For kids with OCD, antidepressants alone aren't enough. Adding psychotherapy… (Wally Skalij / Los Angeles…)
Children plagued by the repetitive behaviors, irrational fears and intrusive thoughts of Obsessive-Compulsive Disorder often get some relief from widely prescribed antidepressants. But when they also get a form of psychotherapy that teaches them different ways to think about and respond to their fears and compulsions, they get much better, a new study finds.
The study extends a finding to children that already has some traction among adults. The nation's 2.2 million adult sufferers of OCD have been shown to respond to cognitive behavioral therapy for the disorder. But roughly a third of people with this anxiety disorder are thought to have suffered symptoms in childhood, and there's not much research on what works best for them.
The study, published this week in the Journal of the American Medical Assn. (JAMA), divided into three groups 124 children who had a diagnosis of OCD and who were between the ages of 7 and 17. All the subjects had already been prescribed an antidepressant in the class of medications called selective serotonin reuptake inhibitors, or SSRI [registration required], and had seen some improvement of symptoms with the medications.
One group continued on those medications with no additional treatment. In the second group, psychiatrists who prescribed the medication saw the child seven times over 12 weeks for about 45 minutes each. In addition to checking the child's response to medications, the psychiatrist offered brief instructions on cognitive behavioral therapy, a checklist of problematic behaviors and responses to practice at home. Two "brief telephone check-ins" by the physician were used to review the instructions. This arm of the trial was designed to approximate a treatment plan "that could feasibly be implemented by psychiatrists in clinical practice settings that typically do not allow for long sessions," the authors wrote.
The third group of kids got 14 hourlong sessions conducted over 12 weeks with a clinical psychologist, who conducted a standardized cognitive behavioral therapy treatment for OCD. In that form of therapy, four sessions are spent identifying the rituals and obsessive thoughts and challenging the patients' thinking and assumptions about those eight sessions follow in which the therapist gradually exposes the patient to the objects of her fears and teaches new responses to the thoughts and external triggers that set off the rituals. In the final two sessions, patient and therapist relate the lessons to unfamiliar places or future challenges, and plan ways to prevent relapses.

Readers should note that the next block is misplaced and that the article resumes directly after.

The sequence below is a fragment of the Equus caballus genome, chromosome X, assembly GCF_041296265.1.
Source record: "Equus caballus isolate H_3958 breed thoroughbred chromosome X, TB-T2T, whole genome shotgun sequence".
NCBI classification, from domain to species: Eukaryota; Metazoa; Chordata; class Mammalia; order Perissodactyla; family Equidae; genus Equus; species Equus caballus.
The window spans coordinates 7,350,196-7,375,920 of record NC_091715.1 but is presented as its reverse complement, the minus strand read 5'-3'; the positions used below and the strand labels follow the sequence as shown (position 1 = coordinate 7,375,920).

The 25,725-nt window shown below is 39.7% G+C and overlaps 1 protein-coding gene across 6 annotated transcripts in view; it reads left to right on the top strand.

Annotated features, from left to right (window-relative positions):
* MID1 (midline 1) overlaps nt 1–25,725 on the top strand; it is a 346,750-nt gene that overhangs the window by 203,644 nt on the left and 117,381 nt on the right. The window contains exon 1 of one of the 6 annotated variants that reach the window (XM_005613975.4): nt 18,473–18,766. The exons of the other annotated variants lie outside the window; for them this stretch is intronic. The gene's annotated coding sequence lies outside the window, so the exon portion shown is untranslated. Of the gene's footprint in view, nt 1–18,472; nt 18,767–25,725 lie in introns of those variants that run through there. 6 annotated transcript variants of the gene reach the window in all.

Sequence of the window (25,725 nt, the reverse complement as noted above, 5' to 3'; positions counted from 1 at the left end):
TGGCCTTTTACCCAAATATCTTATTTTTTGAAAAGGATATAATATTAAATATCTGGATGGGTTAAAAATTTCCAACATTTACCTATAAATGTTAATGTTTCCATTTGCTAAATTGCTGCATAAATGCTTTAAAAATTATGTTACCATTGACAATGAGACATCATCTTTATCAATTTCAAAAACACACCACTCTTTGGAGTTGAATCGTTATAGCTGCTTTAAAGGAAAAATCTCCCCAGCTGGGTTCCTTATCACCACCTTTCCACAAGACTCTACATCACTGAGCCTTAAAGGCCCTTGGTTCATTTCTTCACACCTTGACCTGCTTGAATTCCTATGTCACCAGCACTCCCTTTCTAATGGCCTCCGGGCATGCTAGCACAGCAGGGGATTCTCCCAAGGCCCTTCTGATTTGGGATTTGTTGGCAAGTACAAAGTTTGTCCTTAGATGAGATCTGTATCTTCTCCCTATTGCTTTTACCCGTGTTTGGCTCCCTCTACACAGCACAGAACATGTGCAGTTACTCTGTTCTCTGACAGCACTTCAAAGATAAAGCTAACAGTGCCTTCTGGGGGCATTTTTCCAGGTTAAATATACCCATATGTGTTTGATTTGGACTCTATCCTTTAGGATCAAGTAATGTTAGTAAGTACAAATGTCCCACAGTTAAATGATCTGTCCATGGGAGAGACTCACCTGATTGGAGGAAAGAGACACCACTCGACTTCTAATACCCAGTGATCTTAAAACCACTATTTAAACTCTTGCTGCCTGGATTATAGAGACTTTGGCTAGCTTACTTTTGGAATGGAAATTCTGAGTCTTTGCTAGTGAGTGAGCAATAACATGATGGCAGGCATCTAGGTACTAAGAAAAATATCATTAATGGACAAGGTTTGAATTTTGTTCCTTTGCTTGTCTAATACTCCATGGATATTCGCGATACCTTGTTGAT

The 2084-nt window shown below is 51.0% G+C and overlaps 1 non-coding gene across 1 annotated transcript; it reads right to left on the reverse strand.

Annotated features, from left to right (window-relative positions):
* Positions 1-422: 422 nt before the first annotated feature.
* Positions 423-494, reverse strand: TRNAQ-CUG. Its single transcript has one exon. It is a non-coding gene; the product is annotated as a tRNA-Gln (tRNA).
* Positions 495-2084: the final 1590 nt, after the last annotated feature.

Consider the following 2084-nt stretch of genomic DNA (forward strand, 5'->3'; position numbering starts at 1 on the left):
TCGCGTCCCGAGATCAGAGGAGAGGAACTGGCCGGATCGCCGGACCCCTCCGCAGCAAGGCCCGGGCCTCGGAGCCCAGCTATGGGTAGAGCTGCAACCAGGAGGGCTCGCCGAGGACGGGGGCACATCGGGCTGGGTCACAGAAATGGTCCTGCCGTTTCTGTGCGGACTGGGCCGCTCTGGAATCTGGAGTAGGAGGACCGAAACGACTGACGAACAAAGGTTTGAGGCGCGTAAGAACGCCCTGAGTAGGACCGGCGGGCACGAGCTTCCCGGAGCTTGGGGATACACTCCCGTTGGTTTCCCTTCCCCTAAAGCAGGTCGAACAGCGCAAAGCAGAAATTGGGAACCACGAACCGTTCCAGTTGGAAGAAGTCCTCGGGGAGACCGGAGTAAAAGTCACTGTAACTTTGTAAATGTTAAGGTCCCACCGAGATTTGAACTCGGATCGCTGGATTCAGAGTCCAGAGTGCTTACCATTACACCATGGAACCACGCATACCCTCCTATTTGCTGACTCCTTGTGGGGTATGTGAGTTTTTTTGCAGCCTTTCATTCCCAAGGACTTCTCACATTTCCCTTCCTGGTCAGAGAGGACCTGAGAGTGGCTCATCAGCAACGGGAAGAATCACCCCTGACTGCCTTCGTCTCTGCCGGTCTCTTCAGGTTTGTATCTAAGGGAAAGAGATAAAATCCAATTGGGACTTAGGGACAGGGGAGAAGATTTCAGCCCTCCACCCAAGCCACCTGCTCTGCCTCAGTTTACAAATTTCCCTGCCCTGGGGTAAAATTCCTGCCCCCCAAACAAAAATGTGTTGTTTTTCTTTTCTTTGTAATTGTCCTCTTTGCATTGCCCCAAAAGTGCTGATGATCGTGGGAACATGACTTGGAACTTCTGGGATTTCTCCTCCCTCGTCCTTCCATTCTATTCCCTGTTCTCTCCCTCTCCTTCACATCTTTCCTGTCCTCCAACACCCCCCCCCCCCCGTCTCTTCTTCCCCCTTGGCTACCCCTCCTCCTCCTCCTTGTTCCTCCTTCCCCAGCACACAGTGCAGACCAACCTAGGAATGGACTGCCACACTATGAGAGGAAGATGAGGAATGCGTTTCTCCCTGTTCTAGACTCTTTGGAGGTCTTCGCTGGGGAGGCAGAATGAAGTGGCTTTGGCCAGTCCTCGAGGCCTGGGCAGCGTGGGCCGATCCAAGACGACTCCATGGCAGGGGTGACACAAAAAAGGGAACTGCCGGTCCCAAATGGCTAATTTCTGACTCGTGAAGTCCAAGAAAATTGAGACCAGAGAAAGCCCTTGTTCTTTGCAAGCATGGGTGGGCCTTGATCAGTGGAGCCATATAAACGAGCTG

After 12 weeks, kids in all groups were showing fewer OCD symptoms on average. The drugs-only group saw small improvements over where they started. And those who got brief instructions from a psychiatrist were doing a little better, but the statistical differences between the two groups' levels of improvement was so slight that researchers could not conclude that brief instructions in cognitive behavioral therapy conferred any benefit at all.
The kids who got 14 sessions of cognitive behavioral therapy, however, saw significant reductions in their symptoms: By one standardized measure, the severity of their OCD symptoms declined 58% more than those of kids who got medications only.
Clinical psychologist Mary Alvord of Rockville, Md., who was not involved in the current study, called it "important." While she said the usefulness of the technique even for young children has been borne out in her practice, the study released this week "provides further support."
"Children and teens do best when they are gradually exposed to their fears with trained clinicians," Alvord said. "Medications help with the biological aspects. But [cognitive behavioral therapy] gives children and teens the skills and strategies to combat OCD over a lifetime," she said.
For an anxious child, whose coping rituals have taken on a life of their own and reinforced the fears they were meant to dispel, such therapy offers a chance to regain control, Alvord said.
"It's empowering to know that you can effect change in a potentially disabling disorder through facing your fears and preventing the rituals with the guidance of a trained professional," Alvord said.